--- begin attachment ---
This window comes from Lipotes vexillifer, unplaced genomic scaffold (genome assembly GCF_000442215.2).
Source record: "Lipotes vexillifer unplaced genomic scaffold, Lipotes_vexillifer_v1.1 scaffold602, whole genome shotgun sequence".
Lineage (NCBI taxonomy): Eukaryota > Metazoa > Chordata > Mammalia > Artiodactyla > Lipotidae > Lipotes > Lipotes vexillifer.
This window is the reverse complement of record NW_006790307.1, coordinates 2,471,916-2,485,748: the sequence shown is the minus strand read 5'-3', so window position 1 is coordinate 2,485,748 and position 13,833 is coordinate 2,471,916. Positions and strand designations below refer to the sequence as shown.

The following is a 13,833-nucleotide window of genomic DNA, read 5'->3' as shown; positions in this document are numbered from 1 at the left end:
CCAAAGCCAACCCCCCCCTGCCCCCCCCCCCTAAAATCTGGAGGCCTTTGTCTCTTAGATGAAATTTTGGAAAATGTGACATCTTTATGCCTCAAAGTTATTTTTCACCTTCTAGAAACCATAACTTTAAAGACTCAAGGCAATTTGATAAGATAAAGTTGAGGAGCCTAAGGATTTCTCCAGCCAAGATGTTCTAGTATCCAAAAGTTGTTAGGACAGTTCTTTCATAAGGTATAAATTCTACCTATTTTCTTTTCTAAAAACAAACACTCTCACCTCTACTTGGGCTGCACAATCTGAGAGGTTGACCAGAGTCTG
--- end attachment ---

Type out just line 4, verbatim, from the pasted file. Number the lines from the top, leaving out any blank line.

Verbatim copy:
This window is the reverse complement of record NW_006790307.1, coordinates 2,471,916-2,485,748: the sequence shown is the minus strand read 5'-3', so window position 1 is coordinate 2,485,748 and position 13,833 is coordinate 2,471,916. Positions and strand designations below refer to the sequence as shown.